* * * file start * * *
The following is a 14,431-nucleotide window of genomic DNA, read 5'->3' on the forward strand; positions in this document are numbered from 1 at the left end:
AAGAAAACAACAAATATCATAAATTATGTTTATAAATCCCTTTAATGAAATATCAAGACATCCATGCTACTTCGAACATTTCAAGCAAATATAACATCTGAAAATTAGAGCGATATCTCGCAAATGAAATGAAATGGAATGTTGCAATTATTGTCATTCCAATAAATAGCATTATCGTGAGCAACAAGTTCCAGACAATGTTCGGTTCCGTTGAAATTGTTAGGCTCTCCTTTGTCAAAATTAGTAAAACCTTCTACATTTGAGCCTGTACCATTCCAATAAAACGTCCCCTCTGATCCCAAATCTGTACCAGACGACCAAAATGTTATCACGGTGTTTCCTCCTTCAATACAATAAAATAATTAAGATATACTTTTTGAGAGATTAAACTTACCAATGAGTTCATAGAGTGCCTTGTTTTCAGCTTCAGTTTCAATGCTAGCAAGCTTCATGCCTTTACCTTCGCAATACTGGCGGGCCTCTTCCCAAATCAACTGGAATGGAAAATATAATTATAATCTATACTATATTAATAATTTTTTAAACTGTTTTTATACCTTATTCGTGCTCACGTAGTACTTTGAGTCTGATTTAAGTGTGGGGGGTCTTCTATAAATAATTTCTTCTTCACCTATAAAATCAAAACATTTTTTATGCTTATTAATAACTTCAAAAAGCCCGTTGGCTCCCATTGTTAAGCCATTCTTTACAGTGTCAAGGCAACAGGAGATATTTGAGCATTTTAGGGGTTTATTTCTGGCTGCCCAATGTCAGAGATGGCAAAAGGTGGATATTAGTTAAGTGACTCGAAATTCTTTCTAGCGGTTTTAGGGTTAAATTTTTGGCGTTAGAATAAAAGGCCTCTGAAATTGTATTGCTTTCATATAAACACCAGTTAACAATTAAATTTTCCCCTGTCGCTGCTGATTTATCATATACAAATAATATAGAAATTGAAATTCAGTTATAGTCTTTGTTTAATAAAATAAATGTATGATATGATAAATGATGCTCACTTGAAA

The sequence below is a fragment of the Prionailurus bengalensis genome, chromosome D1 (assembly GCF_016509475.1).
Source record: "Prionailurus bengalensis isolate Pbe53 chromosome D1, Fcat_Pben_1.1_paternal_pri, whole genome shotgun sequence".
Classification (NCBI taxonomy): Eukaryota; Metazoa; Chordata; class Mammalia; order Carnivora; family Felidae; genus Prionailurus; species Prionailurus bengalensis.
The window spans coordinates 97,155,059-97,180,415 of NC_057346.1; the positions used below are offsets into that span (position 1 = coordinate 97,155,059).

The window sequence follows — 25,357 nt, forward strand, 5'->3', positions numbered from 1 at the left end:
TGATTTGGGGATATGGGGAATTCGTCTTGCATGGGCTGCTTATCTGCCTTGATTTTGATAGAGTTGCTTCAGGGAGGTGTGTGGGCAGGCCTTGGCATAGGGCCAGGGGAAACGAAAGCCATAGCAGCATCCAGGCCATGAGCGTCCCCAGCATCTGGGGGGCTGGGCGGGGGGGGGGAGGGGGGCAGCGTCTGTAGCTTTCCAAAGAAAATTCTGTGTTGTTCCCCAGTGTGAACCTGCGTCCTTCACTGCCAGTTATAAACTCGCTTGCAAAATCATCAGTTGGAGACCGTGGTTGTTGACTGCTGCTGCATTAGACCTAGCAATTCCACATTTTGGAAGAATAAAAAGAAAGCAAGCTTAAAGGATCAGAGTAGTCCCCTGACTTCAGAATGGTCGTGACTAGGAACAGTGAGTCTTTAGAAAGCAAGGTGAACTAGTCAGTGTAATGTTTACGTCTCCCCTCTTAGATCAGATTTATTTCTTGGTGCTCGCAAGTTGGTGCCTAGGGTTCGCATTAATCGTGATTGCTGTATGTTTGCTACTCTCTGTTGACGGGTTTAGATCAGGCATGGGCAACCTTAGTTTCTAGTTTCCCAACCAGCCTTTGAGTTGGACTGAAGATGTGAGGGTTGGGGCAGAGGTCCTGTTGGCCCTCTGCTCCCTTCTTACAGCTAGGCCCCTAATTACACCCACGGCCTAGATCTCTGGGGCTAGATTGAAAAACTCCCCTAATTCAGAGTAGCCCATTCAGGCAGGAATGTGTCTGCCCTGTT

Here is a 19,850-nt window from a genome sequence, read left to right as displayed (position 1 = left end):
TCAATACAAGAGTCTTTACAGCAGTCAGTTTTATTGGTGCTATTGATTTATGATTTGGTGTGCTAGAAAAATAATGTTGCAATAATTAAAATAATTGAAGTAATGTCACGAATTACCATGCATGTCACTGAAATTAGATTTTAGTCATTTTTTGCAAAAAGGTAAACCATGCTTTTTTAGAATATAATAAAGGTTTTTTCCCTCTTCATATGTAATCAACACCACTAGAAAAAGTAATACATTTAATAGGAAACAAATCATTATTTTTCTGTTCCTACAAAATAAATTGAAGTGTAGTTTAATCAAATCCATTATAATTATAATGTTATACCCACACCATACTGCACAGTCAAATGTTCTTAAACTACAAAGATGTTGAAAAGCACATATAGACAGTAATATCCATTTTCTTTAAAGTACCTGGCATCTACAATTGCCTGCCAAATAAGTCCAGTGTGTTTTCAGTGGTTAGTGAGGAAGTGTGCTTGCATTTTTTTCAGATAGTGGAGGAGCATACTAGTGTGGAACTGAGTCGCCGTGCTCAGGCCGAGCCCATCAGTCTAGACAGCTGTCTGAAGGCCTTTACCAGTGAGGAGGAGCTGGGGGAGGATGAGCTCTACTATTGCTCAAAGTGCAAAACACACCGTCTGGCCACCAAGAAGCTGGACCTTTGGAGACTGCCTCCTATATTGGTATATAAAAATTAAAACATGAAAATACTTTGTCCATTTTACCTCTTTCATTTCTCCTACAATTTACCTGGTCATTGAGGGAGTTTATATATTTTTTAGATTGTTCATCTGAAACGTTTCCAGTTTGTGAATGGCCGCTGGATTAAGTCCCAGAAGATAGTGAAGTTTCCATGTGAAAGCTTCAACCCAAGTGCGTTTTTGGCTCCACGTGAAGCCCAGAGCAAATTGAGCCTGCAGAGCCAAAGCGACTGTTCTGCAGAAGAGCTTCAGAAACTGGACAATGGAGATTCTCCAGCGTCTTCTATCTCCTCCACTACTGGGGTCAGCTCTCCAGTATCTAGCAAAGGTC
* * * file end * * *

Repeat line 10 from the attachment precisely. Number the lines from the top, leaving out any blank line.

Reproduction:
TCAATACAAGAGTCTTTACAGCAGTCAGTTTTATTGGTGCTATTGATTTATGATTTGGTGTGCTAGAAAAATAATGTTGCAATAATTAAAATAATTGAAGTAATGTCACGAATTACCATGCATGTCACTGAAATTAGATTTTAGTCATTTTTTGCAAAAAGGTAAACCATGCTTTTTTAGAATATAATAAAGGTTTTTTCCCTCTTCATATGTAATCAACACCACTAGAAAAAGTAATACATTTAATAGGAAACAAATCATTATTTTTCTGTTCCTACAAAATAAATTGAAGTGTAGTTTAATCAAATCCATTATAATTATAATGTTATACCCACACCATACTGCACAGTCAAATGTTCTTAAACTACAAAGATGTTGAAAAGCACATATAGACAGTAATATCCATTTTCTTTAAAGTACCTGGCATCTACAATTGCCTGCCAAATAAGTCCAGTGTGTTTTCAGTGGTTAGTGAGGAAGTGTGCTTGCATTTTTTTCAGATAGTGGAGGAGCATACTAGTGTGGAACTGAGTCGCCGTGCTCAGGCCGAGCCCATCAGTCTAGACAGCTGTCTGAAGGCCTTTACCAGTGAGGAGGAGCTGGGGGAGGATGAGCTCTACTATTGCTCAAAGTGCAAAACACACCGTCTGGCCACCAAGAAGCTGGACCTTTGGAGACTGCCTCCTATATTGGTATATAAAAATTAAAACATGAAAATACTTTGTCCATTTTACCTCTTTCATTTCTCCTACAATTTACCTGGTCATTGAGGGAGTTTATATATTTTTTAGATTGTTCATCTGAAACGTTTCCAGTTTGTGAATGGCCGCTGGATTAAGTCCCAGAAGATAGTGAAGTTTCCATGTGAAAGCTTCAACCCAAGTGCGTTTTTGGCTCCACGTGAAGCCCAGAGCAAATTGAGCCTGCAGAGCCAAAGCGACTGTTCTGCAGAAGAGCTTCAGAAACTGGACAATGGAGATTCTCCAGCGTCTTCTATCTCCTCCACTACTGGGGTCAGCTCTCCAGTATCTAGCAAAGGTC